The Mormon Temple Ceremony: What Is the Most Helpful Thing for Members to Know Before they Go?

I've seen several efforts to provide basic information about Mormon temple ceremony for investigators, but I'm not sure what sites are best to recommend for active members preparing to go there for the first time. What do you recommend as the most useful sites and most useful sources of information to help proactive members?

(This post is not meant to be a springboard for all the things people don't like about the LDS temple, or for links to anti-Mormon information. This is a serious request for some input on best resources to help members in preparing. I'll give you opportunities for controversy some other time.)

Tuesday, November 25, 2008

Got Your DNA in a Wad? Here's Why

No offense, but I've noticed a lot of you act like you've got your DNA in a wad. Well, that's perfectly natural - and I'm beginning to understand why.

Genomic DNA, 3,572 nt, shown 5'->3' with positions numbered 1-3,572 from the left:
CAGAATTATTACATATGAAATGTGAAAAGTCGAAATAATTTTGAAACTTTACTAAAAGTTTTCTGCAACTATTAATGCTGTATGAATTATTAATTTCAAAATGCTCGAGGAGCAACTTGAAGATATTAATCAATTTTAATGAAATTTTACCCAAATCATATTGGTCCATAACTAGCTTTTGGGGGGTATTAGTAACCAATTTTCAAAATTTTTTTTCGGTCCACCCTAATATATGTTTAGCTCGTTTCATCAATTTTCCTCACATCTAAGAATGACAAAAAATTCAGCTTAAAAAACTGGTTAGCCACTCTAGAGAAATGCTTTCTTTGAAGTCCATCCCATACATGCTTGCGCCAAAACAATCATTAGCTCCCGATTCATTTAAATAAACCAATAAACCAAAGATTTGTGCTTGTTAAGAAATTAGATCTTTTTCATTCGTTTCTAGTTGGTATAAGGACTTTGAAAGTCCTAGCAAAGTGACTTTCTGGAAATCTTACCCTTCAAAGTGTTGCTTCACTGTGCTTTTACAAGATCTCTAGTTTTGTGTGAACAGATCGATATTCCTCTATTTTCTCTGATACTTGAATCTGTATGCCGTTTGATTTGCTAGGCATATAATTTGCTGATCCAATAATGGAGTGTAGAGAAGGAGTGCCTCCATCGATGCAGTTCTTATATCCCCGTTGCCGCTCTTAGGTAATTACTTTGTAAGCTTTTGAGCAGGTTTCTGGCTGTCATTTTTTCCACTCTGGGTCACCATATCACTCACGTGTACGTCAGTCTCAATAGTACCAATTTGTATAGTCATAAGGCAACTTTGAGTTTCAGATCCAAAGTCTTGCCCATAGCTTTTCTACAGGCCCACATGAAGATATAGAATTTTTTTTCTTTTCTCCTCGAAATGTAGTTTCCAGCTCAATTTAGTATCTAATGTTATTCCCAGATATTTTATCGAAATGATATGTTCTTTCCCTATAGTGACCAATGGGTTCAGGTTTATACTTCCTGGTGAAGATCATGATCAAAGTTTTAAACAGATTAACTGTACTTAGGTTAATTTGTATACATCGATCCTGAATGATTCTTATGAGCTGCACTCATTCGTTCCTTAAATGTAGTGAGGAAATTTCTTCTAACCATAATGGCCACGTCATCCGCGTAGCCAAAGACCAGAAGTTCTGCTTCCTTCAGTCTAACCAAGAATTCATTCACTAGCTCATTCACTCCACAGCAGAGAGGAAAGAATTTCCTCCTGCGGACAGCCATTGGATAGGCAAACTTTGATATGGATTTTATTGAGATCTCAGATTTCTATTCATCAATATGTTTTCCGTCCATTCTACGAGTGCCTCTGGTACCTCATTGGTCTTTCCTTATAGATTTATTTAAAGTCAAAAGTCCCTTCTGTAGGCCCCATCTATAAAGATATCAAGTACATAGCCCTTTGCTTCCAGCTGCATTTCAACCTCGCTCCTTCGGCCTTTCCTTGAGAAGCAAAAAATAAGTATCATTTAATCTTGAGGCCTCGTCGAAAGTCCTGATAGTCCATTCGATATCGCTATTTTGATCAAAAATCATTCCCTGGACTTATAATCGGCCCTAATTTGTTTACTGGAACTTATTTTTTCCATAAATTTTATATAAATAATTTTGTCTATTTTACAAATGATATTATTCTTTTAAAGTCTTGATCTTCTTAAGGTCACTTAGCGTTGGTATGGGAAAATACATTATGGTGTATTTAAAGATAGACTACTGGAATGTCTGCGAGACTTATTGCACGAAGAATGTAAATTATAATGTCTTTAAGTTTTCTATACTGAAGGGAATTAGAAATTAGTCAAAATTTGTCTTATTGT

Histones, for example, are proteins around which DNA coils. So clever how they assemble and interact with DNA. Groups of these coils link up with the help of other histones to form elegant compact structures, which in turn are assisted by other proteins to form compact zig-zag structures, which are again compacted with the help of other proteins, forming the chromatin that makes up chromosomes. The result of that complex repetitive coiling and folding is a structure that is 30,000 times shorter than the original DNA molecule. With this mind-boggling organization, DNA becomes short enough to fit in the nucleus of a cell, yet is still carefully controlled and organized - not just randomly wadded up and inaccessible when needed.